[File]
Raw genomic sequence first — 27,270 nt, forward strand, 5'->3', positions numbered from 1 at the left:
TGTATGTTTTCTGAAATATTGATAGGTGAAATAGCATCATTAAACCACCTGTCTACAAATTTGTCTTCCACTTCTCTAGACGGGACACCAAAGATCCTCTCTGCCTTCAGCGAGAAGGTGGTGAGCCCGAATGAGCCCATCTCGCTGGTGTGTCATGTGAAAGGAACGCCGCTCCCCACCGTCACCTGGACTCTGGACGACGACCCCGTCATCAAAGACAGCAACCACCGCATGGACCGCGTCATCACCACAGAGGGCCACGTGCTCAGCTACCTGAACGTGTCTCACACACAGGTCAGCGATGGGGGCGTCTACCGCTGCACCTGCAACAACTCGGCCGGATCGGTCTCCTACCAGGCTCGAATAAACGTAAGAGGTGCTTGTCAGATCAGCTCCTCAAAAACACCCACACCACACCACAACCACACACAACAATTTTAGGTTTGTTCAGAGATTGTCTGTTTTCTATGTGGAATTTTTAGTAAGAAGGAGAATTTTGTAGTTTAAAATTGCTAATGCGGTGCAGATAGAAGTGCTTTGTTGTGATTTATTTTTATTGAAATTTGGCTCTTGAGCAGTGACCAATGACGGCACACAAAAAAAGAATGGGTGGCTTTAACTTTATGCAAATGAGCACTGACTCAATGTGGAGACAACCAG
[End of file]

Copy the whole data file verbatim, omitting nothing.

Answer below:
Raw genomic sequence first — 27,270 nt, forward strand, 5'->3', positions numbered from 1 at the left:
TGTATGTTTTCTGAAATATTGATAGGTGAAATAGCATCATTAAACCACCTGTCTACAAATTTGTCTTCCACTTCTCTAGACGGGACACCAAAGATCCTCTCTGCCTTCAGCGAGAAGGTGGTGAGCCCGAATGAGCCCATCTCGCTGGTGTGTCATGTGAAAGGAACGCCGCTCCCCACCGTCACCTGGACTCTGGACGACGACCCCGTCATCAAAGACAGCAACCACCGCATGGACCGCGTCATCACCACAGAGGGCCACGTGCTCAGCTACCTGAACGTGTCTCACACACAGGTCAGCGATGGGGGCGTCTACCGCTGCACCTGCAACAACTCGGCCGGATCGGTCTCCTACCAGGCTCGAATAAACGTAAGAGGTGCTTGTCAGATCAGCTCCTCAAAAACACCCACACCACACCACAACCACACACAACAATTTTAGGTTTGTTCAGAGATTGTCTGTTTTCTATGTGGAATTTTTAGTAAGAAGGAGAATTTTGTAGTTTAAAATTGCTAATGCGGTGCAGATAGAAGTGCTTTGTTGTGATTTATTTTTATTGAAATTTGGCTCTTGAGCAGTGACCAATGACGGCACACAAAAAAAGAATGGGTGGCTTTAACTTTATGCAAATGAGCACTGACTCAATGTGGAGACAACCAG